1. Erik van Zijst
  2. dogslow
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#10 Declined

fixed string concatenation

  1. olevinsky

Get this error, when stack includes encoded utf-8 symbols:

Dogslow failed

Types: UnicodeDecodeError
Value: 'ascii' codec can't decode byte 0xd0 in position 28432: ordinal not in range(128)
Location:   dogslow/__init__.py in peek , line 134

Stacktrace (most recent call last):

  File "dogslow/__init__.py", line 134, in peek
    output += stack(frame, with_locals=True)

Fix issue: https://bitbucket.org/evzijst/dogslow/issue/3/unicode-safety

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Comments (3)

  1. Erik van Zijst repo owner

    I don't think we should just assume the stack information to be encoded in utf-8. The file names that appear in the backtrace for instance will be the raw strings as they are stored on the file system and most file systems do not bother with encoding.

    This means that a file name in a directory block could be written in utf-16 (meaning it will contain NULL bytes). When you then assume utf-8 on line 86, it would fail. Same for many machines in Asian countries.

    Maybe a better approach would be to decode the string based on the system's locale?

    1. Erik van Zijst repo owner

      I'm afraid it's actually more tricky than that.

      The stack function combines data from different sources:

      • the line of source code from the source file (line 51)
      • the module's filename (line 47)
      • plain ASCII (line 64)
      • whatever repr on the stack's variables returns (line 69)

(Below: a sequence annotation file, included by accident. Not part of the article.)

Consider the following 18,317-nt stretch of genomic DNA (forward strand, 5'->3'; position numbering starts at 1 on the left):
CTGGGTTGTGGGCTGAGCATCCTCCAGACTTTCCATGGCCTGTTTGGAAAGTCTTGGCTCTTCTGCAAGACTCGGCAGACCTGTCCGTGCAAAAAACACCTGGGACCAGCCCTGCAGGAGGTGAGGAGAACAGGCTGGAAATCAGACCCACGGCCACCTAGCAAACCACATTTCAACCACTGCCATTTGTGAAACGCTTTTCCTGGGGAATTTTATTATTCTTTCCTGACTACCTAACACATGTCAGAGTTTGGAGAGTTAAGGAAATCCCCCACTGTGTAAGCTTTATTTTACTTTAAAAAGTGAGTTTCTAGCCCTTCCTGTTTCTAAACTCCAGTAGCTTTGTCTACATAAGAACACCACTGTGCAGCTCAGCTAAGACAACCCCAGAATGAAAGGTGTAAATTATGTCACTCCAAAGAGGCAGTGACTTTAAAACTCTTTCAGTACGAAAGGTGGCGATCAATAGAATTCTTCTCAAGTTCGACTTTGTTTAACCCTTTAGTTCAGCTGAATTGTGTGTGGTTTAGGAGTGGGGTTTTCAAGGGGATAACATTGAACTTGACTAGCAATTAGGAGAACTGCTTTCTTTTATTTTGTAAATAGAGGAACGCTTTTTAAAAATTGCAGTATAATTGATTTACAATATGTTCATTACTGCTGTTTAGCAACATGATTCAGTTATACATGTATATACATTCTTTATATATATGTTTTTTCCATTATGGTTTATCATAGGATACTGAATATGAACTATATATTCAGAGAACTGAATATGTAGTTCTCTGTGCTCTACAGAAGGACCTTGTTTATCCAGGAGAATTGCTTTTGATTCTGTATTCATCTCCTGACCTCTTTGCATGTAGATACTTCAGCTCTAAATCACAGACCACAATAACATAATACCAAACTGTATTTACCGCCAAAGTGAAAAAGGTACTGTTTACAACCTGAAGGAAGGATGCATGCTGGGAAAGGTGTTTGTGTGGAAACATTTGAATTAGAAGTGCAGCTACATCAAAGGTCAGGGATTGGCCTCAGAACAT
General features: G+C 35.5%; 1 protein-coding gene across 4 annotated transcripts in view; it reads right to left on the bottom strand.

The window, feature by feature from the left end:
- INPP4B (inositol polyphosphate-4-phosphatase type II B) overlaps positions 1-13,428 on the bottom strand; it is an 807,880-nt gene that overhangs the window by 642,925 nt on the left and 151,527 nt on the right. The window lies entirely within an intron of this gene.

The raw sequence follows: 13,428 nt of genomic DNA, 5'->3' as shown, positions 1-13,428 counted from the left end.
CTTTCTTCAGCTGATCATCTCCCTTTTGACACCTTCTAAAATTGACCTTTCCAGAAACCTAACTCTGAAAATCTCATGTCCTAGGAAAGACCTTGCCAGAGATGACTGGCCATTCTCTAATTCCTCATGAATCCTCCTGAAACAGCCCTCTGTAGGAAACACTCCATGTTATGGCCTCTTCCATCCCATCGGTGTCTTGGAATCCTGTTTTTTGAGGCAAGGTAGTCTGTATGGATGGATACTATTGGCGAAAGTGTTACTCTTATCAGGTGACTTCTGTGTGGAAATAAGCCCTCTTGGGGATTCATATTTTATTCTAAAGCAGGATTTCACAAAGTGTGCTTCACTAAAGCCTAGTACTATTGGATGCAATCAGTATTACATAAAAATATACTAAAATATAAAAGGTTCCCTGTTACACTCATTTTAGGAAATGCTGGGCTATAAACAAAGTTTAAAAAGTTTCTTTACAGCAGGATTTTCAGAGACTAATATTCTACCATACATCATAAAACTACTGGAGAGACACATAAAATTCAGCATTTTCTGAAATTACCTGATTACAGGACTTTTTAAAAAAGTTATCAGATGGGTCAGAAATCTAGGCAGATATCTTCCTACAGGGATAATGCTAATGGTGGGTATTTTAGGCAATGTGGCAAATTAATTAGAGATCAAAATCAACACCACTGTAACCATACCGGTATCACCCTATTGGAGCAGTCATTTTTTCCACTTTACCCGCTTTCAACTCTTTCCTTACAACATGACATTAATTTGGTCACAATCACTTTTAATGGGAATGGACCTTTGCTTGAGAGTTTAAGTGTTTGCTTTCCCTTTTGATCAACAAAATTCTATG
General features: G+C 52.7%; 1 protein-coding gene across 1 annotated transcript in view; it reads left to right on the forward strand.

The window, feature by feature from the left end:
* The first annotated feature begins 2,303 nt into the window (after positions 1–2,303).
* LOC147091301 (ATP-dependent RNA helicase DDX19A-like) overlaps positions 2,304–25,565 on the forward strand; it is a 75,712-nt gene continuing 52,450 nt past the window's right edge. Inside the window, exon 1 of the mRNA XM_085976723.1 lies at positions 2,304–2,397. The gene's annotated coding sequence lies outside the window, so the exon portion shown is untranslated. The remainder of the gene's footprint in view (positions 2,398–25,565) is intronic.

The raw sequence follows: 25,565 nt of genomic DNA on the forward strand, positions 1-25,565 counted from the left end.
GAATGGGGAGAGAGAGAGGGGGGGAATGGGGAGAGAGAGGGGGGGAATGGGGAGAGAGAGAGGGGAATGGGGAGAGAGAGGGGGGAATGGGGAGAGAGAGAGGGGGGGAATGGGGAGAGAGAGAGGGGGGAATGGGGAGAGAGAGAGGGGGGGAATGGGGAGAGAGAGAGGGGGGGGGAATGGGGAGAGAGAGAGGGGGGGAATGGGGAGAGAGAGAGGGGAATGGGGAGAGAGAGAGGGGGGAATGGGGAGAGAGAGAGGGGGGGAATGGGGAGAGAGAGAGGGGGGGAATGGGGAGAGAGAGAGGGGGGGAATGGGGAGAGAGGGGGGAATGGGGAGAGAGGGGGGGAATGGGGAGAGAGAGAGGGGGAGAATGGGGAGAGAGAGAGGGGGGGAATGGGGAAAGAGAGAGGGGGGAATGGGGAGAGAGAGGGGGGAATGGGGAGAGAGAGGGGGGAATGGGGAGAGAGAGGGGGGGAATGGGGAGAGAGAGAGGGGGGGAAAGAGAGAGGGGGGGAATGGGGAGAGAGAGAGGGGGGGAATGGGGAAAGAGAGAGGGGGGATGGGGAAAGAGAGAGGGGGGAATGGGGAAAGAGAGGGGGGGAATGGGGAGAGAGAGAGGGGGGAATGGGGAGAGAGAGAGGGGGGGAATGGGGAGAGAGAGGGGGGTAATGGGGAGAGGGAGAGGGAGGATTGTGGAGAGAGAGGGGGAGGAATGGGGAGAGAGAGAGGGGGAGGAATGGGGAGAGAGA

Since none of that uses unicode objects and the filename on the file system may be using a different encoding than the module's source file, we could be screwing ourselves over as we concatenate everything together as a single raw byte string and later trying to decode it to unicode might fail for any encoding we try.

      I don't know what the right way to handle this would be, but since each of the sources could be using a different character encoding, we might try to decode all the individual constituents independently, prior to concatenating them.

      Since we also don't know what encoding the individual parts might be in, we should maybe use something like chardet.

      This is all becoming fairly heavy-handed and it's still no guarantee for success. chardet will not always be able to unambiguously detect the right encoding for short strings and there may even be byte patterns that are technically valid in multiple encodings, but decode to different unicode code points. Likewise it's possible that a string cannot be decoded at all.

      A crude, quick workaround for now might be to force a certain encoding, replacing any byte that couldn't be decoded:

      s.decode('utf-8', 'replace')

      But of course that wouldn't make the output any more readable, or even guaranteed to be correct.